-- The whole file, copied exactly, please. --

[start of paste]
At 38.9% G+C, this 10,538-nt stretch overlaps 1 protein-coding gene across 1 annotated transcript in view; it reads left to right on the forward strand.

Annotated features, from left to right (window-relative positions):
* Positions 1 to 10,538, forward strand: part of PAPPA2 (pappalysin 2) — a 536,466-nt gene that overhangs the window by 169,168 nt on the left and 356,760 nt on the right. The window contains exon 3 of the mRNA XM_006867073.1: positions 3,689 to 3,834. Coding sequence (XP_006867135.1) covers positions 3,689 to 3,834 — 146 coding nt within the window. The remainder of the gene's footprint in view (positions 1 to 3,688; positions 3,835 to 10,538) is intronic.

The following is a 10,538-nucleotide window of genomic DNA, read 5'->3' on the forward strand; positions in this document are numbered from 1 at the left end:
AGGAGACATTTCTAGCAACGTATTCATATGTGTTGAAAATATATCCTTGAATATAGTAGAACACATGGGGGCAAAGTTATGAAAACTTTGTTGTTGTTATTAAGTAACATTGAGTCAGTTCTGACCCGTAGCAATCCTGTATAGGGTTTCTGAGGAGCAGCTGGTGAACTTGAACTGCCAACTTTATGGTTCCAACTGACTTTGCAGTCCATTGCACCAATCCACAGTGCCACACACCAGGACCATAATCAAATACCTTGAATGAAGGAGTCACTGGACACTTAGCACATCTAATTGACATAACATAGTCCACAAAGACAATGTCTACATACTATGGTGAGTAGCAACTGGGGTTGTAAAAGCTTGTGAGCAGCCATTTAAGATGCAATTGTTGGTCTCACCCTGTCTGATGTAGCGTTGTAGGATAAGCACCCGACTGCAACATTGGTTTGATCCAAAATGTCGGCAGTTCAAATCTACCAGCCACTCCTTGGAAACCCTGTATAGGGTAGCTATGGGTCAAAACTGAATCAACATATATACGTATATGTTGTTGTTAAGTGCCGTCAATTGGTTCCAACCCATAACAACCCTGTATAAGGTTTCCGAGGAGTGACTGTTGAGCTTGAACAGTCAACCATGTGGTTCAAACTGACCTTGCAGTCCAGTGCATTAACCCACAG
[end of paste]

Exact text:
At 38.9% G+C, this 10,538-nt stretch overlaps 1 protein-coding gene across 1 annotated transcript in view; it reads left to right on the forward strand.

Annotated features, from left to right (window-relative positions):
* Positions 1 to 10,538, forward strand: part of PAPPA2 (pappalysin 2) — a 536,466-nt gene that overhangs the window by 169,168 nt on the left and 356,760 nt on the right. The window contains exon 3 of the mRNA XM_006867073.1: positions 3,689 to 3,834. Coding sequence (XP_006867135.1) covers positions 3,689 to 3,834 — 146 coding nt within the window. The remainder of the gene's footprint in view (positions 1 to 3,688; positions 3,835 to 10,538) is intronic.

The following is a 10,538-nucleotide window of genomic DNA, read 5'->3' on the forward strand; positions in this document are numbered from 1 at the left end:
AGGAGACATTTCTAGCAACGTATTCATATGTGTTGAAAATATATCCTTGAATATAGTAGAACACATGGGGGCAAAGTTATGAAAACTTTGTTGTTGTTATTAAGTAACATTGAGTCAGTTCTGACCCGTAGCAATCCTGTATAGGGTTTCTGAGGAGCAGCTGGTGAACTTGAACTGCCAACTTTATGGTTCCAACTGACTTTGCAGTCCATTGCACCAATCCACAGTGCCACACACCAGGACCATAATCAAATACCTTGAATGAAGGAGTCACTGGACACTTAGCACATCTAATTGACATAACATAGTCCACAAAGACAATGTCTACATACTATGGTGAGTAGCAACTGGGGTTGTAAAAGCTTGTGAGCAGCCATTTAAGATGCAATTGTTGGTCTCACCCTGTCTGATGTAGCGTTGTAGGATAAGCACCCGACTGCAACATTGGTTTGATCCAAAATGTCGGCAGTTCAAATCTACCAGCCACTCCTTGGAAACCCTGTATAGGGTAGCTATGGGTCAAAACTGAATCAACATATATACGTATATGTTGTTGTTAAGTGCCGTCAATTGGTTCCAACCCATAACAACCCTGTATAAGGTTTCCGAGGAGTGACTGTTGAGCTTGAACAGTCAACCATGTGGTTCAAACTGACCTTGCAGTCCAGTGCATTAACCCACAG